Corticosteroids are used in both human and veterinary medicine in both topical and oral formulations. Topical steroid creams or ointments, which generally contain common ingredients like betamethasone, hydrocortisone, and triamcinolone, have a wide margin of safety when ingested. Accidental ingestion in dogs and cats can result in mild signs of gastrointestinal distress (., vomiting, diarrhea); this is typically secondary to the petroleum-based carrier in the topical form. However, some topical creams are contain more dangerous active ingredients which can be fatal when ingested (., calcipotriene, 5-FU, diclofenac, etc.); when in doubt, confirm the active ingredients with your pharmacy or by calling Pet Poison Helpline. For the oral form of corticosteroids, toxic ingestions can result in stomach ulcers, gastroenteritis, and rarely, stomach rupture. Clinical signs of corticosteroid toxicity includes vomiting, bloody vomitus, black-tarry stool, diarrhea (with or without blood), inappetance, abdominal pain, increased thirst/urination/appetite, and excessive panting.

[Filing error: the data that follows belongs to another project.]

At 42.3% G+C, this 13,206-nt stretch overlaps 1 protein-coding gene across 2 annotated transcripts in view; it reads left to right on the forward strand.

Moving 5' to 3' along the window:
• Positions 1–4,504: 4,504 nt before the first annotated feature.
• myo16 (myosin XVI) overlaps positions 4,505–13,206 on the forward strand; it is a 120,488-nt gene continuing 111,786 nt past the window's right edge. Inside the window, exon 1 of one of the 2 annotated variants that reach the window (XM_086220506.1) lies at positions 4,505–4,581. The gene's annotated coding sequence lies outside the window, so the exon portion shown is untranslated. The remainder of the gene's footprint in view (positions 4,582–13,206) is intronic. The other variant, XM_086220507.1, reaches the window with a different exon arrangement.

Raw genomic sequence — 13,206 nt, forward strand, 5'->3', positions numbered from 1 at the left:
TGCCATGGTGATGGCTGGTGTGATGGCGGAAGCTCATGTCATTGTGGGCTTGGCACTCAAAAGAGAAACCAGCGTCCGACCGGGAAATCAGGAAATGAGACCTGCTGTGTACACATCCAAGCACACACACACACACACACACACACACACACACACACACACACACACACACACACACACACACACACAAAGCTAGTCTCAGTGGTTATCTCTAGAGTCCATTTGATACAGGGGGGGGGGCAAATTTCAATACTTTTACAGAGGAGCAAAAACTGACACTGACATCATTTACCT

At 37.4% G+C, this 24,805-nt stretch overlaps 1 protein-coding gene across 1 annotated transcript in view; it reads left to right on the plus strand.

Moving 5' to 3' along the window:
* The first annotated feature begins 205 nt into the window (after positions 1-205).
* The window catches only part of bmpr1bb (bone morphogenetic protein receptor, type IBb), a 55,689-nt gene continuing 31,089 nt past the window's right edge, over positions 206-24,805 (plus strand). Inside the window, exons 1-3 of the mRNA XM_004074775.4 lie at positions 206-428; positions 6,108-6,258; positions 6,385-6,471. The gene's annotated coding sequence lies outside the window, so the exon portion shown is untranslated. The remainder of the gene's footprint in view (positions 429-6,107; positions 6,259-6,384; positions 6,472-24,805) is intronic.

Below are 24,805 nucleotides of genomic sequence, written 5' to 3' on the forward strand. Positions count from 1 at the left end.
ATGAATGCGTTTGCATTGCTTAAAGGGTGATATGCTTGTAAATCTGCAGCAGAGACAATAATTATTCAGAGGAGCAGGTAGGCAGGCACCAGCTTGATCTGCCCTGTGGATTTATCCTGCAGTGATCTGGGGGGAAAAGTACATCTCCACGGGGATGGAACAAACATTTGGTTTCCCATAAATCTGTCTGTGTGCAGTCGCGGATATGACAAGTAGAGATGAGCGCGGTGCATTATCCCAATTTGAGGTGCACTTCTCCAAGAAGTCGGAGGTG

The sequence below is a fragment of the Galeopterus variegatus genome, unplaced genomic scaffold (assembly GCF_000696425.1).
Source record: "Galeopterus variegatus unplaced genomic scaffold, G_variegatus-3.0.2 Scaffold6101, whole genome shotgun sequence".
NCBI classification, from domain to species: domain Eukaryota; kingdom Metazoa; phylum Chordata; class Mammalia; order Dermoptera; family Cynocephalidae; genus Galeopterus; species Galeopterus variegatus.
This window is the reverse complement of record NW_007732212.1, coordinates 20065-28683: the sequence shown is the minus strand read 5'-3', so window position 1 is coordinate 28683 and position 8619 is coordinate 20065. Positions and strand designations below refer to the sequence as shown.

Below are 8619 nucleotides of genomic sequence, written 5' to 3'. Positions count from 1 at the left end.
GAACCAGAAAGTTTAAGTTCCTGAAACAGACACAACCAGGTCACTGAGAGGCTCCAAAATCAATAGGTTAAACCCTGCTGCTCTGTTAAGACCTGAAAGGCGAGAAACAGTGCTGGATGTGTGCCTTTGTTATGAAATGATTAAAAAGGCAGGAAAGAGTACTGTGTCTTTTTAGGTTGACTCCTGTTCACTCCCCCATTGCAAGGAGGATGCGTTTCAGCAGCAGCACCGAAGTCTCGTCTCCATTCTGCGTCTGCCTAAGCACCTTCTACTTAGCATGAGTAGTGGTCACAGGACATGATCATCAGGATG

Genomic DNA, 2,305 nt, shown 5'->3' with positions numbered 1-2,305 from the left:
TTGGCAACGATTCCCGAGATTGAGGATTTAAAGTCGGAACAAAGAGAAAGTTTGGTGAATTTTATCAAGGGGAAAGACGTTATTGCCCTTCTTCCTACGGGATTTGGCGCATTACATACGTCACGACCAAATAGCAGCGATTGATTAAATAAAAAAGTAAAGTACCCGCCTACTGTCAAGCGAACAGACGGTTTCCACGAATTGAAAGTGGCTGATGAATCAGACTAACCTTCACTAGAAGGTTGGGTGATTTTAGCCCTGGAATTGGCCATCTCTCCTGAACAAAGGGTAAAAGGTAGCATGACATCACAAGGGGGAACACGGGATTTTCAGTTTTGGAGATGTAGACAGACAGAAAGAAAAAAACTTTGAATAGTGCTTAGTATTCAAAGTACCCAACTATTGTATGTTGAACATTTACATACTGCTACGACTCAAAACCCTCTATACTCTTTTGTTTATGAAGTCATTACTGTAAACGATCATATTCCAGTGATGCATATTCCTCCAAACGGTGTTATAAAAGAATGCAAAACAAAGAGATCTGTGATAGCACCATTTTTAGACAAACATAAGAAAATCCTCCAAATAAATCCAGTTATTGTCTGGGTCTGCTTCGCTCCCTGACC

This information should not be used to decide whether or not to take mometasone or any other medicine. Only the healthcare provider has the knowledge and training to decide which medicines are right for a specific patient. This information does not endorse any medicine as safe, effective, or approved for treating any patient or health condition. This is only a brief summary of general information about this medicine. It does NOT include all information about the possible uses, directions, warnings, precautions, interactions, adverse effects, or risks that may apply to mometasone. This information is not specific medical advice and does not replace information you receive from the healthcare provider. You must talk with the healthcare provider for complete information about the risks and benefits of using this medicine.